Our understanding of the science of things is constantly evolving and this is most certainly true when it comes to the science of nutrition. There was a time when we in the health world were recommending fructose as an alternative to sucrose (table sugar) because fructose is sweeter, so less is needed and it does not trigger an insulin response, so great for blood sugar control and weight management. Well we now know we were wrong- -VERY WRONG!.
Another thing we know is definitely not true is that a calorie is a calorie from whatever source. Certain foods are metabolised and utilsed for different purposes in the body where other foods are considered pretty useless by the body and are therefore stored as fat. When it comes to sugar, it turns out not all sugars are equal either.
It is now known that the way fructose is metabolised, if it is eaten to excess, can have serious implications for your health. Fruit sugar when eaten in its natural form i.e. within a whole fruit, is not something to be concerned about, as long as you are not eating fruit to excess (2 – 3 pieces / servings per day is more than enough – berries being the best option and avocados and tomatoes don’t count). The problem is the concentrated amounts of fructose found in certain foods and drink, including some which are marketed and widely believed to be really healthy.
Sucrose (white/table/cane sugar), is made up of 2 types of sugar molecule, 50% glucose and 50% fructose, which are tightly bound together. When we eat cane sugar, our digestive system has to break down this tight bond to release the glucose and fructose. The body’s cells then readily use the glucose, as it is the preferred source of energy for all the cells in the body. Fructose is treated very differently. It goes from the digestive system straight to the liver where it is very readily converted to triglycerides and cholesterol – these fats can accumulate in the liver, circulate in the blood or get store in the fat cells.
Until the 1970s the amount of fructose in the diet was quite limited coming from fresh fruit and cane sugar (sucrose) added to foods. Remember, 50% of the sucrose we eat is fructose, so sugars in your tea and coffee, cakes, biscuits desserts etc will be contributing fructose to your diet, as does fruit. Fruits also contain glucose and fructose and different fruits have different ratios of fructose to glucose. Fructose is much sweeter than glucose, so the tropical, sweeter fruits generally contain more fructose. However, fresh fruit also contains lots of fibre. This is important as it slows down the release of sugar in to the blood and moderates the flow of fructose to the liver.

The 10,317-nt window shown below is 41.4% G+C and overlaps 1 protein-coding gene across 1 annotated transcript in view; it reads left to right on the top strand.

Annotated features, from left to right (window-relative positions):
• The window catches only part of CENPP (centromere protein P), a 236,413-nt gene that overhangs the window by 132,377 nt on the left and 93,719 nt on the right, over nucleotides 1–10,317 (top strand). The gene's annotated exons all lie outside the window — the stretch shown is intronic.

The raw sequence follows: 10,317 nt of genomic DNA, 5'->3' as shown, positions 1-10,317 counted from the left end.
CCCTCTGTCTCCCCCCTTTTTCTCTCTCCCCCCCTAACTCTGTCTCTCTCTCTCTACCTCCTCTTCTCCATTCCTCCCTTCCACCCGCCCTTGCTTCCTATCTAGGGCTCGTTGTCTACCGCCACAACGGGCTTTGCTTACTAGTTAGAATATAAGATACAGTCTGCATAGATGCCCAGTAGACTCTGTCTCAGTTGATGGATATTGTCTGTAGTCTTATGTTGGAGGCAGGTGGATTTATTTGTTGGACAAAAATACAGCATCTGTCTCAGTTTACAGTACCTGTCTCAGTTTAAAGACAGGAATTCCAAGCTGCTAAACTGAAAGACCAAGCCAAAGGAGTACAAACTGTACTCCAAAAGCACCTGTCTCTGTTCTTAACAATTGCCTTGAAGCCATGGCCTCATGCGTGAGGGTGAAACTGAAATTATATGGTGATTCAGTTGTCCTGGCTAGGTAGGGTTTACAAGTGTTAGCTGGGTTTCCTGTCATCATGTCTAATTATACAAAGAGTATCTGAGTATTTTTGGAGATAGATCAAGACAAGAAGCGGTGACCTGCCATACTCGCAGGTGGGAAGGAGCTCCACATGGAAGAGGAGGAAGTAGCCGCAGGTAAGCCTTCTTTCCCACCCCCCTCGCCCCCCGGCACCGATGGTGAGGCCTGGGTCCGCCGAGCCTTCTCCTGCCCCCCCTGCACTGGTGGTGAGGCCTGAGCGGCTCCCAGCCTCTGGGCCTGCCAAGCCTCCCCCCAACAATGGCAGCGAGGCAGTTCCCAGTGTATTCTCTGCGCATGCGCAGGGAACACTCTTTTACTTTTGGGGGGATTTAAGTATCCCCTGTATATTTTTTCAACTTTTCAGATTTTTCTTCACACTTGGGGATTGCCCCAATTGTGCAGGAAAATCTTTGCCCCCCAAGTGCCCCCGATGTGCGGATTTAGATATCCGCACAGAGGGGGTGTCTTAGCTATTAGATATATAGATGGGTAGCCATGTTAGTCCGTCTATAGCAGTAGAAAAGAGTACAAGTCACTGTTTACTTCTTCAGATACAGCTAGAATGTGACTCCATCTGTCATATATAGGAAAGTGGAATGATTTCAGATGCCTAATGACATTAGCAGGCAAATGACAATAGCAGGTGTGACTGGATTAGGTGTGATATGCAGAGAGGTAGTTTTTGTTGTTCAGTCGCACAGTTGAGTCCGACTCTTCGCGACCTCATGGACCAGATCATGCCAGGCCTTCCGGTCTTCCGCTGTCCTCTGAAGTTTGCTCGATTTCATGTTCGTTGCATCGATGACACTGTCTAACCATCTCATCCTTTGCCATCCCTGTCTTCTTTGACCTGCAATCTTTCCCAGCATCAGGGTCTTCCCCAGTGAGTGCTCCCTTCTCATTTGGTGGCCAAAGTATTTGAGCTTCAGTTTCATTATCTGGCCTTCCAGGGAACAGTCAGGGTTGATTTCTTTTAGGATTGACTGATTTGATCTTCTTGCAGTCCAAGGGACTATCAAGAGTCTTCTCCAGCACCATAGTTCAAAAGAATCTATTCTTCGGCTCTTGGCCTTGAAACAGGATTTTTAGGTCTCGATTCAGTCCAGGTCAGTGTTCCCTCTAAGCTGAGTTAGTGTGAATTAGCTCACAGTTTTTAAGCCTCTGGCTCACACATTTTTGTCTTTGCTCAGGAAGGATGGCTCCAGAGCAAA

However, over the last 4 decades not only are western nations eating lots more fruit and loads more sucrose, they are also eating masses more fructose. Why? One reason is the increase in fruit juice consumption. Thought to be a healthy addition to the diet, fruit juice contains all the sugar in the fruit without the benefit of the fibre from the whole fruit. This means a high dose of fructose gets dumped in the liver very quickly. This puts a big burden on the liver and results in lipogenesis, where the fructose gets turned in to fats.
But there’s an even bigger problem. In the 1970s high fructose corn syrup (HFCS) was developed. This is a very sweet product extracted from the by-products of corn crops. The husks go through a really intense, chemical process to get all the sugars out of the leaves. This results in a sweetener that is very cheap to produce, is extremly sweet, but it is also very unnatural due to the processing it has gone through. HFCS is 55% fructose and 45% glucose but there are no bonds holding the glucose and fructose together. That results in ‘free fructose’, which passes to the liver incredibly quickly, dumping a huge load on the liver.
HFCS is increasingly being used in food manufacturing. It is in most soft drinks, especially sodas but also fruit juice; it is used extensively in confectionary, packaged foods, ready meals sauces, energy drinks etc. As a result, many people are consuming large amounts of fructose, especially free fructose and this poses some really serious health implications:
- Non-alcoholic fatty liver disease is a serious condition being seen in younger and younger people. This is very serious and is closely associated with excess fructose consumption.
- Excess uric acid is a by-product of fructose metabolism in the liver and is related to the arthritic, very painful condition gout and other inflammatory conditions.
- Excess fructose consumption is now known to induce insulin resistance. This is a major cause of type 2 diabetes.
- Poor insulin sensitivity affects Leptin production – this is the hormone that regulates our appetite, consequently the message to stop eating is not registered.
All of these factors can contribute to obesity, metabolic syndrome, high blood pressure, high cholesterol, type 2 diabetes and liver dysfunction.
Please, please, please check your food labels for HFCS, ensure your children are not consuming too much fructose, especially in the form of HFCS. If you want to know more about this, there is a lot of information about this online and some really good lectures by a main campaigner against HFCS, Dr Robert Lustig.
BTW, 2 important points I didn’t include that have just come to my attention: Pulp in fruit juice is not the same as fibre, so eat the whole fruit. Also, the corn producers are getting wise to the fact that HFCS is getting bad press so products are now being labeled as containing corn syrup and corn sugar – they are all BAD!